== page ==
Apr 032012
 

This is part of my ongoing series dissecting early Dungeons & Dragons, and building the retroclone Dungeon Raiders out of it.

'060808armory2' by dan4th on Flickr

'060808armory2' by dan4th on Flickr

In original D&D, all weapons deal 1d6 damage. So how are weapons differentiated?

On the one hand, they aren’t. Of course, some weapons can deal an extra +1 or +2 damage, or provide a +1 or +2 bonus on the attack roll. And some weapons can be used at range.

In early D&D-style systems, though, even a small numerical bonus makes a big difference in gameplay. Since we’re focusing on lower levels of play, an extra +2 damage against a monster with 10 Hit Points will take it down quickly.

Okay. Should the bonus apply to the attack roll, the damage roll, or both?

There are many ways one can take this, of course. Personally, I want to keep each mechanic simple. The more elements you throw into a mechanic, the harder it is to use. So, we’ll keep attack rolls simple: a weapon with a bonus adds the bonus to damage.

How about typed damage? Typed damage does not exist in Original D&D or first edition, but here’s another place where I think we can safely borrow from modern game design.

The DM can have weapons with typed damage. The weapon deals an extra +2 damage when in the same natural environment as the damage type. So, a Staff of Flame will deal an extra +2 damage when used in a volcanic area, and a Frost Dagger will deal an extra +2 damage when in an icy cavern. This creates a simple rule of sympathy, which applies to both monsters and environment.

So, let’s define a few damage types, and their sympathetic environments:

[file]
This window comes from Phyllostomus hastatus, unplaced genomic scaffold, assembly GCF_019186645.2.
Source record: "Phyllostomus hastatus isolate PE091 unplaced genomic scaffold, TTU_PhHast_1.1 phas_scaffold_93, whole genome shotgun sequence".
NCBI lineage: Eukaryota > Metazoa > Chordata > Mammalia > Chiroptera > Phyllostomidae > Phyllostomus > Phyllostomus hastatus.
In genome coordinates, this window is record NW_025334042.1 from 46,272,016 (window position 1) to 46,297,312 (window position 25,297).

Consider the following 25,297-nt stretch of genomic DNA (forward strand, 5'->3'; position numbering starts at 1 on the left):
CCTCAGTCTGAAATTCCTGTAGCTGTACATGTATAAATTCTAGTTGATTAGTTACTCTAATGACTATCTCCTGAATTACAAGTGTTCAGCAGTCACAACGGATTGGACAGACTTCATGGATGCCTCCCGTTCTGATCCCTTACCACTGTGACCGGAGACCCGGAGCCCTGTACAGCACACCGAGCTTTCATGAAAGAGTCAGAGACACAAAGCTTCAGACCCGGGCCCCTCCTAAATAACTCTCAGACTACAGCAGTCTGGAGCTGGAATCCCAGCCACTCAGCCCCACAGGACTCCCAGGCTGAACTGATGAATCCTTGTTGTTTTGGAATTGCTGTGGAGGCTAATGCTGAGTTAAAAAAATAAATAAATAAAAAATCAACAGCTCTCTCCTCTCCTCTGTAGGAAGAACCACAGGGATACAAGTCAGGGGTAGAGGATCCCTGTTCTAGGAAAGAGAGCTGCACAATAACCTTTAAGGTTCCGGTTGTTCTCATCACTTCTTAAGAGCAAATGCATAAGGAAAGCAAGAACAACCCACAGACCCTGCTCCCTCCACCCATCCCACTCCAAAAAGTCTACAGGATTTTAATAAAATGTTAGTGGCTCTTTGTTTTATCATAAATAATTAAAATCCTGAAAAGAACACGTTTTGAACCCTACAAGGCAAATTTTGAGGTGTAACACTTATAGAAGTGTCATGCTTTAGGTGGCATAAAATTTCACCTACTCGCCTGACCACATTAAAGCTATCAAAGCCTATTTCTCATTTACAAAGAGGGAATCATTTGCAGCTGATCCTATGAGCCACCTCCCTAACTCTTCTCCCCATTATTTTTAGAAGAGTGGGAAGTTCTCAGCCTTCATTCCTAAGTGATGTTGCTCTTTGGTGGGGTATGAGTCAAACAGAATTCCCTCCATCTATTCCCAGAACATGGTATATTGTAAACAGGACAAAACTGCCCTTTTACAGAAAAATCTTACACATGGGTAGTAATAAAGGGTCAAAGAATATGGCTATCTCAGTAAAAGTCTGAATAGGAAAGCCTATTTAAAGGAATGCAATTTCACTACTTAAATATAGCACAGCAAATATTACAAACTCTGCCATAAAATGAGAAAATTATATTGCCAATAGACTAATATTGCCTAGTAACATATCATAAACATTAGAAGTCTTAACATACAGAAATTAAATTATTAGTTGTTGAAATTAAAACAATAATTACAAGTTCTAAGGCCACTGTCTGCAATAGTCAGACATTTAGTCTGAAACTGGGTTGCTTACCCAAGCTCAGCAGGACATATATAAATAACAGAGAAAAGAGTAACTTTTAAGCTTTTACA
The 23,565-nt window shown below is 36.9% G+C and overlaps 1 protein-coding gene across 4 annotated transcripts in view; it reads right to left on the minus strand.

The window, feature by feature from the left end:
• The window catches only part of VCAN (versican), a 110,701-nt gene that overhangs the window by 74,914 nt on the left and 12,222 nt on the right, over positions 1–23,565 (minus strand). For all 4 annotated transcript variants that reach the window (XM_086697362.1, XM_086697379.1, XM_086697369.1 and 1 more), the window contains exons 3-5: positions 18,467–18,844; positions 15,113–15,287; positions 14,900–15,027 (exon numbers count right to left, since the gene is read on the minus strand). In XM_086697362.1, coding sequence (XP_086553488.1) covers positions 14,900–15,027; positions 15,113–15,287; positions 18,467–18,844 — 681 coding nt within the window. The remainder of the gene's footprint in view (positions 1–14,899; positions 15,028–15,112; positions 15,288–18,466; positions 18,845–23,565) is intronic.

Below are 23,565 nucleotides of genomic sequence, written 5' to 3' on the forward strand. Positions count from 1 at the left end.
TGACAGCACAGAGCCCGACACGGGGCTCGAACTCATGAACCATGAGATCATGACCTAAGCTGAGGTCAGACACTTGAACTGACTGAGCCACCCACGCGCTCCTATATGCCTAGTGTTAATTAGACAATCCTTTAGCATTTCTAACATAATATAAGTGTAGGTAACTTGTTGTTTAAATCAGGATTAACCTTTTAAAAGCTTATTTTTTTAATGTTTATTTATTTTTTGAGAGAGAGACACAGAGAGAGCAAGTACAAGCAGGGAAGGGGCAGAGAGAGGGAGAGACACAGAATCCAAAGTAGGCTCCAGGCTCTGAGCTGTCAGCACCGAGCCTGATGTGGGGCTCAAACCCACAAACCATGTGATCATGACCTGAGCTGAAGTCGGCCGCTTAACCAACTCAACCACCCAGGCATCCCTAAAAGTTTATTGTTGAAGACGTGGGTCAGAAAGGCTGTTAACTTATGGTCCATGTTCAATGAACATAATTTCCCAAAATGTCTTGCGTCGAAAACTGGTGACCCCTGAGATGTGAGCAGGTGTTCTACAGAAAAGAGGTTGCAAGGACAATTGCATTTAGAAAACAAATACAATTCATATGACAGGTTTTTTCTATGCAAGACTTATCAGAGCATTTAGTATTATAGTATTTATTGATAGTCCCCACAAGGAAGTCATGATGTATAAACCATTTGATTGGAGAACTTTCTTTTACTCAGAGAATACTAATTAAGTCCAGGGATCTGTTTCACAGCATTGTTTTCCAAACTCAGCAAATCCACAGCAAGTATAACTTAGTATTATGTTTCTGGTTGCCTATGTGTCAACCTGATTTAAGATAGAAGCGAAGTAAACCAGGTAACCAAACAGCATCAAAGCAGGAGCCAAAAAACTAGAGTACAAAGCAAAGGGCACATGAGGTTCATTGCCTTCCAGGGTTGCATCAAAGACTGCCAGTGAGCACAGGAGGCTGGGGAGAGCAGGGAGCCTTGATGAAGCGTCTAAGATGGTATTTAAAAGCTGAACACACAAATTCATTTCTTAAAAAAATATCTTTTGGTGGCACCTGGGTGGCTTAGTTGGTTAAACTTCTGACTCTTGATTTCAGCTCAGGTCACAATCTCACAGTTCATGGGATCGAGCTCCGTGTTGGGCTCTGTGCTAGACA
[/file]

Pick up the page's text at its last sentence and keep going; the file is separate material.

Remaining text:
• Fire (heat)
  • Ice (cold)
  • Force (mountain-taps)
  • Lightning (swamps)
  • Death (graveyard and crypts)

Of course, some weapons are ranged. Ranges are listed in game-world distances.

Should we require players to keep track of ammunition? For simplicity’s sake, I’m punting that decision. I won’t specifically address it in the rules. If a DM wants to enforce it, okay, but it won’t be a system requirement.

What about armor? Well, armor has no range and no attack roll, and classic D&D has no defense roll. So, armor can only absorb damage, as described in the attack rule in the the combat article. A reasonable pratical maximum for armor is +3.

So, players can come across all sorts of weapons, to which the GM can freely add a +1 and/or a damage type as the situation and characters’ needs warrant.

  • Axe
  • Club
  • Crossbow (range 100 feet)
  • Bow (range 100 feet)
  • Dagger
  • Mace
  • Sling (range 50 feet)
  • Spear (range 30 feet if thrown)
  • Sword

In the next article, I’ll tackle monsters and other foes. Stay tuned!

About Brent Newhall

I'm a 21st Century Renaissance Man. I work at Amazon, I make and run RPGs, I write fantasy books (none published yet), and I'm a huge anime and manga fan. I wrote the OSR Handbook (a profile of many old-school tabletop RPG systems), the Original D&D retroclone Dungeon Raiders, a mecha RPG called Gunwave that tries to actually simulate mecha anime series, a kid-friendly animal RPG called Weasels!, and a tile-based board game called Zeppelins vs. Pterodactyls.

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